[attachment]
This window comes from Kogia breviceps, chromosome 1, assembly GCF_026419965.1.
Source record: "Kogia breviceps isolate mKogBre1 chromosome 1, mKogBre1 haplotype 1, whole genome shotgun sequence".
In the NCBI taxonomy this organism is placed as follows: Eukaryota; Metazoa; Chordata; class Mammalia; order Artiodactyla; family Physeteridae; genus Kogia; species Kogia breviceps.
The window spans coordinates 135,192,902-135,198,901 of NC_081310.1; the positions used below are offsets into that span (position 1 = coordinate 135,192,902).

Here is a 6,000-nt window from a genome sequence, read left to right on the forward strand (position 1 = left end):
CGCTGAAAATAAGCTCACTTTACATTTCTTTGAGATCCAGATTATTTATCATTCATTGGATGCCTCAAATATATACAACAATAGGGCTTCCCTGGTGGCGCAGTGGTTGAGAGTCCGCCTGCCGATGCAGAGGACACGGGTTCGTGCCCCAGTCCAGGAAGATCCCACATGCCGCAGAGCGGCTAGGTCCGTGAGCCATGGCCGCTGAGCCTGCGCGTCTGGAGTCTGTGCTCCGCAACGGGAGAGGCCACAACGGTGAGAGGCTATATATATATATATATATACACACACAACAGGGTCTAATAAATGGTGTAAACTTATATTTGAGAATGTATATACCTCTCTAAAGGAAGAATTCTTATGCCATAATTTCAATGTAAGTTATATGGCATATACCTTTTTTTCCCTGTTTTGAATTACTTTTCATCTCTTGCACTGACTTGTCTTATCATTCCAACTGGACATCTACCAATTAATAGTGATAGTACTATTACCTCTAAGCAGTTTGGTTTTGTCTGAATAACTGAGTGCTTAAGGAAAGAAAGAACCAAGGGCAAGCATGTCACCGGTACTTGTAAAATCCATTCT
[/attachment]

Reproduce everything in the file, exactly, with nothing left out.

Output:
This window comes from Kogia breviceps, chromosome 1, assembly GCF_026419965.1.
Source record: "Kogia breviceps isolate mKogBre1 chromosome 1, mKogBre1 haplotype 1, whole genome shotgun sequence".
In the NCBI taxonomy this organism is placed as follows: Eukaryota; Metazoa; Chordata; class Mammalia; order Artiodactyla; family Physeteridae; genus Kogia; species Kogia breviceps.
The window spans coordinates 135,192,902-135,198,901 of NC_081310.1; the positions used below are offsets into that span (position 1 = coordinate 135,192,902).

Here is a 6,000-nt window from a genome sequence, read left to right on the forward strand (position 1 = left end):
CGCTGAAAATAAGCTCACTTTACATTTCTTTGAGATCCAGATTATTTATCATTCATTGGATGCCTCAAATATATACAACAATAGGGCTTCCCTGGTGGCGCAGTGGTTGAGAGTCCGCCTGCCGATGCAGAGGACACGGGTTCGTGCCCCAGTCCAGGAAGATCCCACATGCCGCAGAGCGGCTAGGTCCGTGAGCCATGGCCGCTGAGCCTGCGCGTCTGGAGTCTGTGCTCCGCAACGGGAGAGGCCACAACGGTGAGAGGCTATATATATATATATATATACACACACAACAGGGTCTAATAAATGGTGTAAACTTATATTTGAGAATGTATATACCTCTCTAAAGGAAGAATTCTTATGCCATAATTTCAATGTAAGTTATATGGCATATACCTTTTTTTCCCTGTTTTGAATTACTTTTCATCTCTTGCACTGACTTGTCTTATCATTCCAACTGGACATCTACCAATTAATAGTGATAGTACTATTACCTCTAAGCAGTTTGGTTTTGTCTGAATAACTGAGTGCTTAAGGAAAGAAAGAACCAAGGGCAAGCATGTCACCGGTACTTGTAAAATCCATTCT